Except . . .
Except this time, everything was different. This time, the parting words were neither remedial nor consolatory. This time, there was no, "Work on this" or "Show us that" or "You never know when we might call on you again." They told him he was part of their plan. They told him when his next start would occur. Simply put, they told him he was a major leaguer.
Vance Worley is the No. 4 starter on the team with the best record in baseball, the Phillies said last night. That they announced it via a demotion to Triple A is just the way this crazy sport works at times.
Take last night at Sun Life Stadium. A team that entered the season with a rotation six-deep and a lineup stocked with former All-Stars and MVPs eked out a victory on the backs of five players with less than one season of major league service. Leading the charge was Worley, who allowed just two walks and two singles while striking out six in seven scoreless innings. He looked nothing like the pitcher who earned his previous demotion after allowing eight runs in three innings of a loss to the Mets on May 29. He established all of his pitches early, locating his fastball on both sides of the plate while using his changeup and curveball to prompt anxious foul balls beaten to the left of third base.
"Super," was the word manager Charlie Manuel used to describe the performance.
The only inning Worley worked with a lead was his last one. Rookie rightfielder Domonic Brown led off the seventh with a single through the right side of the infield, then moved to second on a walk by Brian Schneider. That brought to the plate Michael Martinez, the seldom-used Rule 5 draft pick with 13 big-league starts to his name. Martinez, who was starting in place of a banged-up Shane Victorino, laced a single that fellow centerfielder Bryan Petersen fielded on the hop. Brown rounded third as Juan Samuel windmilled his arm. Petersen launched a strong throw to the plate. Brown hit the dirt, John Buck twisted his body, and umpire Kerwin Danley waved him safe. Replays suggested that Brown's right foot may have floated over home plate as Buck applied the tag, but both the rookie and Manuel said later they thought he was safe for sure.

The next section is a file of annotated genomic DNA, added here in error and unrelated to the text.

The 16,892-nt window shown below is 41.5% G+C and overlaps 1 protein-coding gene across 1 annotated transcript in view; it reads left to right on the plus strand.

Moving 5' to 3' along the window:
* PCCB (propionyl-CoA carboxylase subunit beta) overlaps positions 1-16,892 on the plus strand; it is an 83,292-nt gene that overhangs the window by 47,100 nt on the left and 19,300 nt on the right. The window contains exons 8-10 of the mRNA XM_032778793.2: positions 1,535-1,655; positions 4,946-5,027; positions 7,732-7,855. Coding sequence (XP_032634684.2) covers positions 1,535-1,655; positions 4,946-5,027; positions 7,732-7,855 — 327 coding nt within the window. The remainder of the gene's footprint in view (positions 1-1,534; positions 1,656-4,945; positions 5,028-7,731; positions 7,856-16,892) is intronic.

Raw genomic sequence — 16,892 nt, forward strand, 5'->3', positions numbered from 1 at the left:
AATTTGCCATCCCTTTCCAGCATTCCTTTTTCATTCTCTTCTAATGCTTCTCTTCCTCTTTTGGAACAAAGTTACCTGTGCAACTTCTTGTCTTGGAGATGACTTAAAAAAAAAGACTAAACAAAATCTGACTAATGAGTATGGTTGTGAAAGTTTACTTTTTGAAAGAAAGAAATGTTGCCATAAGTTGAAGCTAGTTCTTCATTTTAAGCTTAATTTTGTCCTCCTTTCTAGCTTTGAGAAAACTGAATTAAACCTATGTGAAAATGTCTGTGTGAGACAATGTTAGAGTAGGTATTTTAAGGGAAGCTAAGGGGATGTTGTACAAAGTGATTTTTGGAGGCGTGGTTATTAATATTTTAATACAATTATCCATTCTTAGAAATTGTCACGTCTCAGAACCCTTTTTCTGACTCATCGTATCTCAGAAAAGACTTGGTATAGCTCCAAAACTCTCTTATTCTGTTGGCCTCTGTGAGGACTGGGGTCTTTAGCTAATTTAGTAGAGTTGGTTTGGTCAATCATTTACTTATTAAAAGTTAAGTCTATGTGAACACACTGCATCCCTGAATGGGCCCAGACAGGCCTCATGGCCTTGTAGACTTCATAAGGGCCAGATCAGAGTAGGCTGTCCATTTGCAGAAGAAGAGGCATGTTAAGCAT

"I'm not sure if he tagged me or not," Brown said. "Everything was going so quick. I know I got in there."
Worley finished the seventh with a 1-0 lead, then turned things over to the two young relievers who have stabilized the Phillies' injury-wracked bullpen. First came Michael Stutes, who had started the season in Triple A with Worley. The 24-year-old retired all three batters he faced, striking out Greg Dobbs to end the eighth. Then came Antonio Bastardo, who entered the season without a big-league save. The 25-year-old lefty issued a one-out walk, but struck out Hanley Ramirez and coaxed Logan Morrison into a game-ending fly-out for his fifth save of the season.
"I think we're all just coming up trying to make a name for ourselves and competing the same way we were coming up," said Worley who is 4-1 with a 2.20 ERA in eight starts and two relief appearances.
Worley is the only one headed back to Lehigh Valley, where he will start on Saturday instead of finishing the first half in the bullpen. The important thing is that the Phillies, who are hesitant to make a concrete statement about any event less certain than the sun rising, told him that he would be back. In less than 2 weeks. Against the Mets.
In four starts since rejoining the rotation, Worley has allowed two runs in 25 innings. He will return to Lehigh Valley for one start before rejoining the Phillies when they open the second half in New York. The Phillies will call up a player today, likely John Mayberry Jr. to add depth in centerfield.
"He understood," Manuel said of Worley.
Righthander Joe Blanton, sidelined until at least late-July with elbow soreness, threw a bullpen session yesterday in Clearwater, Fla. *
For more Phillies coverage and opinion, read David Murphy's blog, High Cheese, at www.philly.com/HighCheese. Follow him on Twitter at